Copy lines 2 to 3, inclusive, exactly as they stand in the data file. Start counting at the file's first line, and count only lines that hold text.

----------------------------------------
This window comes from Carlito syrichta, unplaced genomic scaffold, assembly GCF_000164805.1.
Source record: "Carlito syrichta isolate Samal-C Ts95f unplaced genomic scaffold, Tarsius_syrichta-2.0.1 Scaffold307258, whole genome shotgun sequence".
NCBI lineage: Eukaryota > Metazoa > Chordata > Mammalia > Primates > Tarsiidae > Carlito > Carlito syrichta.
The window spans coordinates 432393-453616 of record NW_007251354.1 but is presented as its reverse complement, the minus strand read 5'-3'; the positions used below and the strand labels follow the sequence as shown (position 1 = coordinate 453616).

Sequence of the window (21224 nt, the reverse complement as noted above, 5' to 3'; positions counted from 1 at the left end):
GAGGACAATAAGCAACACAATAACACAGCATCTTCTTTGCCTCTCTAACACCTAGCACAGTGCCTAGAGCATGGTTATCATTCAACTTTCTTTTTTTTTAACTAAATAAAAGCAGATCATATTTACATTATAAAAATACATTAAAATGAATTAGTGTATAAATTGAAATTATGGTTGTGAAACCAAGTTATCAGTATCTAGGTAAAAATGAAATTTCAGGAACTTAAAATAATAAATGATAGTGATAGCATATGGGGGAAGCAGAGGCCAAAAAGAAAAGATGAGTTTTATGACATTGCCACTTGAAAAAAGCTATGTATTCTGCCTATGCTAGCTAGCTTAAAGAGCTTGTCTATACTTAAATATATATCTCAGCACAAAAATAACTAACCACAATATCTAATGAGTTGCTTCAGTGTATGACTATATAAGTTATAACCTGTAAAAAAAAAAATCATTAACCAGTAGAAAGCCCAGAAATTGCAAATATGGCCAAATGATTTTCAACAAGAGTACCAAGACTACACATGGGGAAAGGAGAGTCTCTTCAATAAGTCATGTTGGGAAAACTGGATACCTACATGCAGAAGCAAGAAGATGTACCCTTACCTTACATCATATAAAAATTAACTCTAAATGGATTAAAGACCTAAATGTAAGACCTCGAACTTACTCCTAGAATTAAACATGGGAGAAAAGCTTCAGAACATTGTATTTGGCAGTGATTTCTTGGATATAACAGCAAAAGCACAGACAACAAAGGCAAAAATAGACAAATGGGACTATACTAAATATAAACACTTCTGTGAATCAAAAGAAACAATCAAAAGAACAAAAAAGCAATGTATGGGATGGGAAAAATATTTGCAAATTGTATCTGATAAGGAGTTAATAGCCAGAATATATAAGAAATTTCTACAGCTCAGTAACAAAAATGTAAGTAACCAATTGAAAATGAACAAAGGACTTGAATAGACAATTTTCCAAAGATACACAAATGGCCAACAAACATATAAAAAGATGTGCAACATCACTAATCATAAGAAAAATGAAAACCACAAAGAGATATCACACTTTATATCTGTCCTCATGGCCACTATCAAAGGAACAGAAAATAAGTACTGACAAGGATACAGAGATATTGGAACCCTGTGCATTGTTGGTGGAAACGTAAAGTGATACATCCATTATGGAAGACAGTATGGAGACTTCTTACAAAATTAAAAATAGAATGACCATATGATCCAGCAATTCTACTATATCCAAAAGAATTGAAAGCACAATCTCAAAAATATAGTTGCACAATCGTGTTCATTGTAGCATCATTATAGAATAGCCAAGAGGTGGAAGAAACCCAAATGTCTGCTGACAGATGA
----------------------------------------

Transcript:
Source record: "Carlito syrichta isolate Samal-C Ts95f unplaced genomic scaffold, Tarsius_syrichta-2.0.1 Scaffold307258, whole genome shotgun sequence".
NCBI lineage: Eukaryota > Metazoa > Chordata > Mammalia > Primates > Tarsiidae > Carlito > Carlito syrichta.